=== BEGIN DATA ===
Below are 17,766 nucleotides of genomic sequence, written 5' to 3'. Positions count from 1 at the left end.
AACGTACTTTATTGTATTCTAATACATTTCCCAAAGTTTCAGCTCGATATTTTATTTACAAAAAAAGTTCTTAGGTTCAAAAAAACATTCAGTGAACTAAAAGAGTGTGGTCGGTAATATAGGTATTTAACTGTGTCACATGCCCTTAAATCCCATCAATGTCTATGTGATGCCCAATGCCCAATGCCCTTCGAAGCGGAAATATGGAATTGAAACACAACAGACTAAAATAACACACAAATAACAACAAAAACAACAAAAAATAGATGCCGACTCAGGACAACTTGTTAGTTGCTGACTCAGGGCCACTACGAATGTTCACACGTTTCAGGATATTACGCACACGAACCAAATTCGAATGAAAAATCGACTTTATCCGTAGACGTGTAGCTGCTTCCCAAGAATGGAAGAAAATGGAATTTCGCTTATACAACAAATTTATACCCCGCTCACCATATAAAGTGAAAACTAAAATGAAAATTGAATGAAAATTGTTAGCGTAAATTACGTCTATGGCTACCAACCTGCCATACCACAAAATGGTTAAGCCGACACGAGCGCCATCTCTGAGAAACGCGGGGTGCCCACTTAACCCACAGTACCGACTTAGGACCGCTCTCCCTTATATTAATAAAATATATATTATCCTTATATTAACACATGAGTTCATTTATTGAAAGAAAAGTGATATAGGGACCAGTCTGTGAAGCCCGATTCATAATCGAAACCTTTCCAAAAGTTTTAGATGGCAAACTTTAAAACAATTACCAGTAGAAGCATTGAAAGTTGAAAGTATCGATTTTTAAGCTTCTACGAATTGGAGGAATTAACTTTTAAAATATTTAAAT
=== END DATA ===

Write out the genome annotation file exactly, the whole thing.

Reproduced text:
Below are 17,766 nucleotides of genomic sequence, written 5' to 3'. Positions count from 1 at the left end.
AACGTACTTTATTGTATTCTAATACATTTCCCAAAGTTTCAGCTCGATATTTTATTTACAAAAAAAGTTCTTAGGTTCAAAAAAACATTCAGTGAACTAAAAGAGTGTGGTCGGTAATATAGGTATTTAACTGTGTCACATGCCCTTAAATCCCATCAATGTCTATGTGATGCCCAATGCCCAATGCCCTTCGAAGCGGAAATATGGAATTGAAACACAACAGACTAAAATAACACACAAATAACAACAAAAACAACAAAAAATAGATGCCGACTCAGGACAACTTGTTAGTTGCTGACTCAGGGCCACTACGAATGTTCACACGTTTCAGGATATTACGCACACGAACCAAATTCGAATGAAAAATCGACTTTATCCGTAGACGTGTAGCTGCTTCCCAAGAATGGAAGAAAATGGAATTTCGCTTATACAACAAATTTATACCCCGCTCACCATATAAAGTGAAAACTAAAATGAAAATTGAATGAAAATTGTTAGCGTAAATTACGTCTATGGCTACCAACCTGCCATACCACAAAATGGTTAAGCCGACACGAGCGCCATCTCTGAGAAACGCGGGGTGCCCACTTAACCCACAGTACCGACTTAGGACCGCTCTCCCTTATATTAATAAAATATATATTATCCTTATATTAACACATGAGTTCATTTATTGAAAGAAAAGTGATATAGGGACCAGTCTGTGAAGCCCGATTCATAATCGAAACCTTTCCAAAAGTTTTAGATGGCAAACTTTAAAACAATTACCAGTAGAAGCATTGAAAGTTGAAAGTATCGATTTTTAAGCTTCTACGAATTGGAGGAATTAACTTTTAAAATATTTAAAT